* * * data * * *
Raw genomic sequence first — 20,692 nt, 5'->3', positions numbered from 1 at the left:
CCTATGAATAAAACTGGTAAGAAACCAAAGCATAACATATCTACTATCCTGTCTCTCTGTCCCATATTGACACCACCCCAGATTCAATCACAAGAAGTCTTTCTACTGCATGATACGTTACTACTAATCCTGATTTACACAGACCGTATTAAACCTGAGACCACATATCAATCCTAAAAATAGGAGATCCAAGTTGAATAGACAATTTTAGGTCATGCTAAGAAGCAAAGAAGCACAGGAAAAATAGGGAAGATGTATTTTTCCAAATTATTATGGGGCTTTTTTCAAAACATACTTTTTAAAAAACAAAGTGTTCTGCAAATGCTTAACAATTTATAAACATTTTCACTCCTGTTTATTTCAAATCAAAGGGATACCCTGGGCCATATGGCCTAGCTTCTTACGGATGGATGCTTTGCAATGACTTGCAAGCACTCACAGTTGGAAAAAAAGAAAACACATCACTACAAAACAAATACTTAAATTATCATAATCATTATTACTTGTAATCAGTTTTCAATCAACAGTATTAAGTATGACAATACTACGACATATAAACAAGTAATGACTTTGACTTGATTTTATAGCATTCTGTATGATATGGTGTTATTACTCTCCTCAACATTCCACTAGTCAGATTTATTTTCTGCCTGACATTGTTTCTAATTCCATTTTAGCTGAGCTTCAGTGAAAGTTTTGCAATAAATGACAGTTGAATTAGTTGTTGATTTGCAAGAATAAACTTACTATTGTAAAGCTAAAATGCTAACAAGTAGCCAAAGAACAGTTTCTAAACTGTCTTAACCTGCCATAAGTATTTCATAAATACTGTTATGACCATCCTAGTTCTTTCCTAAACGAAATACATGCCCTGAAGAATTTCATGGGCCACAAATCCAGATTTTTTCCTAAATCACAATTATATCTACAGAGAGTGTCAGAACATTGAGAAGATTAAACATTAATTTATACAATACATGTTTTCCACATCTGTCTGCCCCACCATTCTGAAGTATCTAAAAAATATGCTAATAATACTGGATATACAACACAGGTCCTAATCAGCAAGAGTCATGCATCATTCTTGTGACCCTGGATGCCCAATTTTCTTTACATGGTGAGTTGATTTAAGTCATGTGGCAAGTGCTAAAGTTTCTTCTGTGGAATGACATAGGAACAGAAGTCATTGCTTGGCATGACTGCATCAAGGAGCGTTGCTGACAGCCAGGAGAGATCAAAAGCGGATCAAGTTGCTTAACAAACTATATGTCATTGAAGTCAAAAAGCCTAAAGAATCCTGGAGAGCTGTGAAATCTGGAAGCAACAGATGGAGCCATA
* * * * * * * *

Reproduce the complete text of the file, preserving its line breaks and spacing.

Raw genomic sequence first — 20,692 nt, 5'->3', positions numbered from 1 at the left:
CCTATGAATAAAACTGGTAAGAAACCAAAGCATAACATATCTACTATCCTGTCTCTCTGTCCCATATTGACACCACCCCAGATTCAATCACAAGAAGTCTTTCTACTGCATGATACGTTACTACTAATCCTGATTTACACAGACCGTATTAAACCTGAGACCACATATCAATCCTAAAAATAGGAGATCCAAGTTGAATAGACAATTTTAGGTCATGCTAAGAAGCAAAGAAGCACAGGAAAAATAGGGAAGATGTATTTTTCCAAATTATTATGGGGCTTTTTTCAAAACATACTTTTTAAAAAACAAAGTGTTCTGCAAATGCTTAACAATTTATAAACATTTTCACTCCTGTTTATTTCAAATCAAAGGGATACCCTGGGCCATATGGCCTAGCTTCTTACGGATGGATGCTTTGCAATGACTTGCAAGCACTCACAGTTGGAAAAAAAGAAAACACATCACTACAAAACAAATACTTAAATTATCATAATCATTATTACTTGTAATCAGTTTTCAATCAACAGTATTAAGTATGACAATACTACGACATATAAACAAGTAATGACTTTGACTTGATTTTATAGCATTCTGTATGATATGGTGTTATTACTCTCCTCAACATTCCACTAGTCAGATTTATTTTCTGCCTGACATTGTTTCTAATTCCATTTTAGCTGAGCTTCAGTGAAAGTTTTGCAATAAATGACAGTTGAATTAGTTGTTGATTTGCAAGAATAAACTTACTATTGTAAAGCTAAAATGCTAACAAGTAGCCAAAGAACAGTTTCTAAACTGTCTTAACCTGCCATAAGTATTTCATAAATACTGTTATGACCATCCTAGTTCTTTCCTAAACGAAATACATGCCCTGAAGAATTTCATGGGCCACAAATCCAGATTTTTTCCTAAATCACAATTATATCTACAGAGAGTGTCAGAACATTGAGAAGATTAAACATTAATTTATACAATACATGTTTTCCACATCTGTCTGCCCCACCATTCTGAAGTATCTAAAAAATATGCTAATAATACTGGATATACAACACAGGTCCTAATCAGCAAGAGTCATGCATCATTCTTGTGACCCTGGATGCCCAATTTTCTTTACATGGTGAGTTGATTTAAGTCATGTGGCAAGTGCTAAAGTTTCTTCTGTGGAATGACATAGGAACAGAAGTCATTGCTTGGCATGACTGCATCAAGGAGCGTTGCTGACAGCCAGGAGAGATCAAAAGCGGATCAAGTTGCTTAACAAACTATATGTCATTGAAGTCAAAAAGCCTAAAGAATCCTGGAGAGCTGTGAAATCTGGAAGCAACAGATGGAGCCATA